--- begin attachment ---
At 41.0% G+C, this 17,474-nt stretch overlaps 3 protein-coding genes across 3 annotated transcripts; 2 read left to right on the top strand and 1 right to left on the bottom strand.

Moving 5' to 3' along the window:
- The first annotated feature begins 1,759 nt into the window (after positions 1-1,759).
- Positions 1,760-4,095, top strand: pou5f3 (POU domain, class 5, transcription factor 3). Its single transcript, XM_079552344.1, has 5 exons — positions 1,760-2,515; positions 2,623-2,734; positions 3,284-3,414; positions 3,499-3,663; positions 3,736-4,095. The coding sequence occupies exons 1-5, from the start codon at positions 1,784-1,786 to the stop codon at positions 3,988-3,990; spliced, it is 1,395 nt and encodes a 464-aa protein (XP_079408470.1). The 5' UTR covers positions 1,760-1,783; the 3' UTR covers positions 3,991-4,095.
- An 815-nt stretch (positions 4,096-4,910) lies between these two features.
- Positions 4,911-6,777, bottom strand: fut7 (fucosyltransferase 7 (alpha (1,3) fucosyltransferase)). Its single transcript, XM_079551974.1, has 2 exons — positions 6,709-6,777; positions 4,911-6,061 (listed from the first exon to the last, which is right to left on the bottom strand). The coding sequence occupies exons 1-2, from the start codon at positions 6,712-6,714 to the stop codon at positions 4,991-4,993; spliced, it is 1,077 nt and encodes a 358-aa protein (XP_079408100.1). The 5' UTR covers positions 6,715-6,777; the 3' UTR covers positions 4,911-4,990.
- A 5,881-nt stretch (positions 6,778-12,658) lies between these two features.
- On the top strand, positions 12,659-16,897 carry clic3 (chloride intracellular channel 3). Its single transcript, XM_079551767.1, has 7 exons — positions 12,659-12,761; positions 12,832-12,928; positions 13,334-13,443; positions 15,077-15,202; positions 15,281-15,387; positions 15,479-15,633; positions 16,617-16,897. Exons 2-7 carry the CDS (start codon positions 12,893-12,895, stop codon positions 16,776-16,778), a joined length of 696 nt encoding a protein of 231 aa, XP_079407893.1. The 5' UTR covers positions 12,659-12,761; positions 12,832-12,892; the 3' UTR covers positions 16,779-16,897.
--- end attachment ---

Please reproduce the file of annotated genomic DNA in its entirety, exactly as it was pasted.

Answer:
At 41.0% G+C, this 17,474-nt stretch overlaps 3 protein-coding genes across 3 annotated transcripts; 2 read left to right on the top strand and 1 right to left on the bottom strand.

Moving 5' to 3' along the window:
- The first annotated feature begins 1,759 nt into the window (after positions 1-1,759).
- Positions 1,760-4,095, top strand: pou5f3 (POU domain, class 5, transcription factor 3). Its single transcript, XM_079552344.1, has 5 exons — positions 1,760-2,515; positions 2,623-2,734; positions 3,284-3,414; positions 3,499-3,663; positions 3,736-4,095. The coding sequence occupies exons 1-5, from the start codon at positions 1,784-1,786 to the stop codon at positions 3,988-3,990; spliced, it is 1,395 nt and encodes a 464-aa protein (XP_079408470.1). The 5' UTR covers positions 1,760-1,783; the 3' UTR covers positions 3,991-4,095.
- An 815-nt stretch (positions 4,096-4,910) lies between these two features.
- Positions 4,911-6,777, bottom strand: fut7 (fucosyltransferase 7 (alpha (1,3) fucosyltransferase)). Its single transcript, XM_079551974.1, has 2 exons — positions 6,709-6,777; positions 4,911-6,061 (listed from the first exon to the last, which is right to left on the bottom strand). The coding sequence occupies exons 1-2, from the start codon at positions 6,712-6,714 to the stop codon at positions 4,991-4,993; spliced, it is 1,077 nt and encodes a 358-aa protein (XP_079408100.1). The 5' UTR covers positions 6,715-6,777; the 3' UTR covers positions 4,911-4,990.
- A 5,881-nt stretch (positions 6,778-12,658) lies between these two features.
- On the top strand, positions 12,659-16,897 carry clic3 (chloride intracellular channel 3). Its single transcript, XM_079551767.1, has 7 exons — positions 12,659-12,761; positions 12,832-12,928; positions 13,334-13,443; positions 15,077-15,202; positions 15,281-15,387; positions 15,479-15,633; positions 16,617-16,897. Exons 2-7 carry the CDS (start codon positions 12,893-12,895, stop codon positions 16,776-16,778), a joined length of 696 nt encoding a protein of 231 aa, XP_079407893.1. The 5' UTR covers positions 12,659-12,761; positions 12,832-12,892; the 3' UTR covers positions 16,779-16,897.